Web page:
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The Mechanisms of Restenosis and Relevance to Next Generation Stent Design

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journal contribution
posted on 2022-05-17, 05:10 authored by J Clare, J Ganly, CA Bursill, H Sumer, P Kingshott, Judy de HaanJudy de Haan
Stents are lifesaving mechanical devices that re‐establish essential blood flow to the coronary circulation after significant vessel occlusion due to coronary vessel disease or thrombolytic blockade. Improvements in stent surface engineering over the last 20 years have seen significant reductions in complications arising due to restenosis and thrombosis. However, under certain conditions such as diabetes mellitus (DM), the incidence of stent‐mediated complications remains 2–4‐ fold higher than seen in non‐diabetic patients. The stents with the largest market share are designed to target the mechanisms behind neointimal hyperplasia (NIH) through anti‐proliferative drugs that prevent the formation of a neointima by halting the cell cycle of vascular smooth muscle cells (VSMCs). Thrombosis is treated through dual anti‐platelet therapy (DAPT), which is the continual use of aspirin and a P2Y12 inhibitor for 6–12 months. While the most common stents currently in use are reasonably effective at treating these complications, there is still significant room for improvement. Recently, inflammation and redox stress have been identified as major contributing factors that increase the risk of stent‐related complications following percutaneous coronary intervention (PCI). The aim of this review is to examine the mechanisms behind inflammation and redox stress through the lens of PCI and its complications and to establish whether tailored targeting of these key mechanistic pathways offers improved outcomes for patients, particularly those where stent placement remains vulnerable to complications. In summary, our review highlights the most recent and promising research being undertaken in understanding the mechanisms of redox biology and inflammation in the context of stent design. We emphasize the benefits of a targeted mechanistic approach to decrease all‐cause mortality, even in patients with diabetes.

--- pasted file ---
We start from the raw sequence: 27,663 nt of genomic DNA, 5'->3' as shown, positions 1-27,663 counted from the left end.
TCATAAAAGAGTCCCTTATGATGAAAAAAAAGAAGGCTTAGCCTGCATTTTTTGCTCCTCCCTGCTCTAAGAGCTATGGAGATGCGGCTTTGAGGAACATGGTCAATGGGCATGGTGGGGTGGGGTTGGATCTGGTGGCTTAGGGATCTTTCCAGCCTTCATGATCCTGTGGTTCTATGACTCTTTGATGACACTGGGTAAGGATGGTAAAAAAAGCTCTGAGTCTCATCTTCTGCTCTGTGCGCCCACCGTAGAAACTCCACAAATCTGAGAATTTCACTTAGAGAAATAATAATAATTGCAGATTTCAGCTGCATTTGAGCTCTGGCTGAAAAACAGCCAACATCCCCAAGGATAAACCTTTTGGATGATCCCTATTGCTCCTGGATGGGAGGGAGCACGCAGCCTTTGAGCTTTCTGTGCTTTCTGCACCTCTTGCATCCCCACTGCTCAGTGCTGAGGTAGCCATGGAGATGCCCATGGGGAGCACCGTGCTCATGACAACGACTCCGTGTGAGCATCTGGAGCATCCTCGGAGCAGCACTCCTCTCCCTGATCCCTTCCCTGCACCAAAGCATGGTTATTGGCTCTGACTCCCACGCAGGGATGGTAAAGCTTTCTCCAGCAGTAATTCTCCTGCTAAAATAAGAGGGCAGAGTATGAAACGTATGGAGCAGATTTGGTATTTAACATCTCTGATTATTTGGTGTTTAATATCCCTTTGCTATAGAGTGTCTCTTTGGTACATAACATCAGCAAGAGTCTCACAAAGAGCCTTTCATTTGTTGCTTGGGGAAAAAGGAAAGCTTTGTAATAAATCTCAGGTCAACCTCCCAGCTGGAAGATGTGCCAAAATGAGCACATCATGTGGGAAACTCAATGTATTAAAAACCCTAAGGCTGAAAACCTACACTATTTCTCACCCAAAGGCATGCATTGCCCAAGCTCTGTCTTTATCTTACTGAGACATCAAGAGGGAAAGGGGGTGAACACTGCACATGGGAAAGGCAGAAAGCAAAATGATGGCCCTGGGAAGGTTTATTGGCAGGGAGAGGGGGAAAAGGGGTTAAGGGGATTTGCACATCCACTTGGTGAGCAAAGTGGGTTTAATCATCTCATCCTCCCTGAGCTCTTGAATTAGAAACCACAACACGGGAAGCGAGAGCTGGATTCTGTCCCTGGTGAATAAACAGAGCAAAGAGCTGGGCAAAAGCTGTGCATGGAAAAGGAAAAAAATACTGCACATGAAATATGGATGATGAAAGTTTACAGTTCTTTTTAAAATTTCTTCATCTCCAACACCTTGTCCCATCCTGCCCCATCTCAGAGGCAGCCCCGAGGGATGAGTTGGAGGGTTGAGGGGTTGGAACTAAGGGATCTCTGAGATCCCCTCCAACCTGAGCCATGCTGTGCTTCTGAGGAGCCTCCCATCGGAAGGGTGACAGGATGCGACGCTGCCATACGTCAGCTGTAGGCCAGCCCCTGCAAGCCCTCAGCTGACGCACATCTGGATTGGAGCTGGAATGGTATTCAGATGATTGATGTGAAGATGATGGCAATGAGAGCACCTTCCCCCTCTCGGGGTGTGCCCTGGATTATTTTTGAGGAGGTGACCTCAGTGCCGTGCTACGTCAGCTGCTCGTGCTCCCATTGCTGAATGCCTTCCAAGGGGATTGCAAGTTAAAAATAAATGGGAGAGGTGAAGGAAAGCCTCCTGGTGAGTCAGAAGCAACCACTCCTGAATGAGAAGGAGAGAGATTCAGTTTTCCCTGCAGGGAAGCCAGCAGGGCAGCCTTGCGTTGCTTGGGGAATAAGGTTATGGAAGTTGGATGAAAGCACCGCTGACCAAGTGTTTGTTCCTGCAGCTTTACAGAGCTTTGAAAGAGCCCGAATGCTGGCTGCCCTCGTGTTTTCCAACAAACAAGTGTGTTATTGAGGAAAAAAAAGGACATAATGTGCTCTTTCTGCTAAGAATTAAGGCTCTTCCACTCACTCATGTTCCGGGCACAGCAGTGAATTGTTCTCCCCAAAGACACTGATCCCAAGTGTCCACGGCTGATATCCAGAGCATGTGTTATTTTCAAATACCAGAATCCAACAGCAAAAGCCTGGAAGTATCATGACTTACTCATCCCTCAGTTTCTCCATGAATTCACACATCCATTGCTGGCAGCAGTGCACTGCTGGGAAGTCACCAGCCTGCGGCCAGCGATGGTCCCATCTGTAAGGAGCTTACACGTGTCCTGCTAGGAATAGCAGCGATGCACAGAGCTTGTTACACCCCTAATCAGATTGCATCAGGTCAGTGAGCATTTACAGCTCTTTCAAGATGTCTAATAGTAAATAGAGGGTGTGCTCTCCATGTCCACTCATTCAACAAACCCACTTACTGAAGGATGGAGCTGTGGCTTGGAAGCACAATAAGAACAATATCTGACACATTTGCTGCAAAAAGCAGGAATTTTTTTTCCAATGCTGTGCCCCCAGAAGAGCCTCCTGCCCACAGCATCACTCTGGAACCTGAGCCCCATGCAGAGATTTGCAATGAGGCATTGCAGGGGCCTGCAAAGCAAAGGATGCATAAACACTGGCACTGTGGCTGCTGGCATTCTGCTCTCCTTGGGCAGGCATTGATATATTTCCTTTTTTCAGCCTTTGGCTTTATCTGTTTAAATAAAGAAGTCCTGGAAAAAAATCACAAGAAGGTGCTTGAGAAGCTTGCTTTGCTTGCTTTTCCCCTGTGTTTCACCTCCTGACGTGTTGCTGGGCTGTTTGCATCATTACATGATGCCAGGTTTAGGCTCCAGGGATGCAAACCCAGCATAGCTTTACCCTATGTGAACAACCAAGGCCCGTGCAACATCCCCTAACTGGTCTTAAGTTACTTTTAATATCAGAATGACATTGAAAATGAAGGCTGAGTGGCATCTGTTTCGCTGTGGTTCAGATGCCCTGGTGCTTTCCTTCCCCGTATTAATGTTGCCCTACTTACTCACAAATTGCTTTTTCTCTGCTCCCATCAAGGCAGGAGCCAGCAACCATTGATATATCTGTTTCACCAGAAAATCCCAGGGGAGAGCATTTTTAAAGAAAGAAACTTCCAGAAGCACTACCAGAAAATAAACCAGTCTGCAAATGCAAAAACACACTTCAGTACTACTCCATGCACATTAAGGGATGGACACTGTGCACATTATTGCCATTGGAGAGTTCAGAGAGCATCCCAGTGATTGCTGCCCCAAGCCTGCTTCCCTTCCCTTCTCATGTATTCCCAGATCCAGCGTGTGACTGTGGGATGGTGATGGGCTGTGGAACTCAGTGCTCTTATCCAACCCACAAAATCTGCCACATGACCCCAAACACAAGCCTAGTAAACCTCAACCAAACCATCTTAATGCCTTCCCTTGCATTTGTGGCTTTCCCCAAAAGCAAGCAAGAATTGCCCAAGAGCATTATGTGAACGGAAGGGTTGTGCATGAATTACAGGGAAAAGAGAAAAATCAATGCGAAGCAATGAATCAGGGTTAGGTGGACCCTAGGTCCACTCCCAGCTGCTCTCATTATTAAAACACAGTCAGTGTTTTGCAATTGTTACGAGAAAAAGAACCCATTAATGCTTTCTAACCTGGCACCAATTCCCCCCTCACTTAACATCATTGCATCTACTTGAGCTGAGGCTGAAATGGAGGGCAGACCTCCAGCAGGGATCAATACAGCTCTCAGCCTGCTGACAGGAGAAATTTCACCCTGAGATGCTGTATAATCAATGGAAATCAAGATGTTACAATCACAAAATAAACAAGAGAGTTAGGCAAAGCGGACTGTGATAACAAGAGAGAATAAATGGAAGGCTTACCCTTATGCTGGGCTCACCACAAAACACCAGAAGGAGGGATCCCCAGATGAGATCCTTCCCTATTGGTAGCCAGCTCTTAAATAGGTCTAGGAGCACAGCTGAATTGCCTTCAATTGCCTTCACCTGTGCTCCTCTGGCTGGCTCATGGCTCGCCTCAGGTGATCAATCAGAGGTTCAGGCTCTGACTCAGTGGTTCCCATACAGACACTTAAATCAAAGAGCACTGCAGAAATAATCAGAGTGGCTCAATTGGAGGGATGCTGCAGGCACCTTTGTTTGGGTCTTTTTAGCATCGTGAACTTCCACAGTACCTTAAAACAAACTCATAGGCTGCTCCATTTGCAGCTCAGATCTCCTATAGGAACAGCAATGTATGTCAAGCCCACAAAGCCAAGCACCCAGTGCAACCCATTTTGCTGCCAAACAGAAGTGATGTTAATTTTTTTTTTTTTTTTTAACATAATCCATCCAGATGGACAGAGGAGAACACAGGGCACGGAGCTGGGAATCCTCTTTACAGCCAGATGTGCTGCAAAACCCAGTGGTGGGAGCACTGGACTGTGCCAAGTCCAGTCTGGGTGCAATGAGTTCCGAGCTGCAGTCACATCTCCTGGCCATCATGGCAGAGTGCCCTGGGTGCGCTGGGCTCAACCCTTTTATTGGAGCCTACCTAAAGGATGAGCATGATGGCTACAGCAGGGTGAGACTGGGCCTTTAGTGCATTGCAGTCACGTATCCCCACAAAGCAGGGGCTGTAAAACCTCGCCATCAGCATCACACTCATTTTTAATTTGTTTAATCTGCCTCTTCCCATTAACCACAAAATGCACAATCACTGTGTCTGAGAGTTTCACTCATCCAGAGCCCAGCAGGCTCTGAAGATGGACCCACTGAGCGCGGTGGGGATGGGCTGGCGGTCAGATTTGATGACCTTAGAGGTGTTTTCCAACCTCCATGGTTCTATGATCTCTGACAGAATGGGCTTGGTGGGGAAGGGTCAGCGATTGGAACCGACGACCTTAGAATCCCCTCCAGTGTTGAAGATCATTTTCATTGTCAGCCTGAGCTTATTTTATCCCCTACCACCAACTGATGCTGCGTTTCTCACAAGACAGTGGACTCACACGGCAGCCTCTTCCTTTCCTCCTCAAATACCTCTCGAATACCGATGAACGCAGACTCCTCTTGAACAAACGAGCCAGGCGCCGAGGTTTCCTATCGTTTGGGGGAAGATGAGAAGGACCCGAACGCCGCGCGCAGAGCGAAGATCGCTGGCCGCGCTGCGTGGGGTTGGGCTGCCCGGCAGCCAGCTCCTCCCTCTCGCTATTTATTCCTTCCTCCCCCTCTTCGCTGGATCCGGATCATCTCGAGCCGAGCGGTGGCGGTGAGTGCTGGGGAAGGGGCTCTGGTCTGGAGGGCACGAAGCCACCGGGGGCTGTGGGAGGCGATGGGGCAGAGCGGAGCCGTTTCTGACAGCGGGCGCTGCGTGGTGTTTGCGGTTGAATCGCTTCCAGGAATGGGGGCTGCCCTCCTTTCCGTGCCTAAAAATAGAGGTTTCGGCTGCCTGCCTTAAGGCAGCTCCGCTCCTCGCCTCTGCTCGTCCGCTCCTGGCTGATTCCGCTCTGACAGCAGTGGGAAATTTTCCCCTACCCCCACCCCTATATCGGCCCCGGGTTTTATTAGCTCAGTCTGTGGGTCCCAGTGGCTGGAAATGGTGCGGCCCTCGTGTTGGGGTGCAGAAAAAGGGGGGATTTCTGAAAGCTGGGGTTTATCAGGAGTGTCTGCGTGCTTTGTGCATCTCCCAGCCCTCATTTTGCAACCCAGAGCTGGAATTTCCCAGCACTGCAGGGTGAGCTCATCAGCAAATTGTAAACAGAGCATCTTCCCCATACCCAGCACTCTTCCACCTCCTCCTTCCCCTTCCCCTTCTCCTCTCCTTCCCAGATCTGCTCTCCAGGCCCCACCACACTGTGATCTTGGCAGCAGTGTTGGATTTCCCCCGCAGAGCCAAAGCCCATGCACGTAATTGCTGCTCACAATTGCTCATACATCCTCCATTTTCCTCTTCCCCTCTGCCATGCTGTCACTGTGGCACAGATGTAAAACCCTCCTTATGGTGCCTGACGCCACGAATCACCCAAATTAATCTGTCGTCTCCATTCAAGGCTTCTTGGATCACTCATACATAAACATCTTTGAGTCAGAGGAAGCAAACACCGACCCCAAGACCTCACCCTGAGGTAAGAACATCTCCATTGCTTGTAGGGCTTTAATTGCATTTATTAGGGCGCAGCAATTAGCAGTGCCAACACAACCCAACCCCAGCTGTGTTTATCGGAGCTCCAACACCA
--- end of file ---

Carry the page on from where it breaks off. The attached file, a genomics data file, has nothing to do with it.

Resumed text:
J.C. is supported by a Swinburne-Baker Scholarship, J.G. is supported by an Australian Government Research Training Program Scholarship, C.A.B. is supported by the Heart Foundation Lin Huddleston Fellowship and the Centre of Excellence for Nanoscale BioPhotonics, through the Australian Research Council (ARC, CE140100003), and H.S., P.K. and J.B.d.H. acknowledge the Percy Baxter Charitable Trust's generous funding via a Perpetual IMPACT grant. J.B.d.H. also acknowledges support from a Baker Fellowship.


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© 2022 by the authors. Licensee MDPI, Basel, Switzerland. This article is an open access article distributed under the terms and conditions of the Creative Commons Attribution (CC BY) license (https:// 4.0/)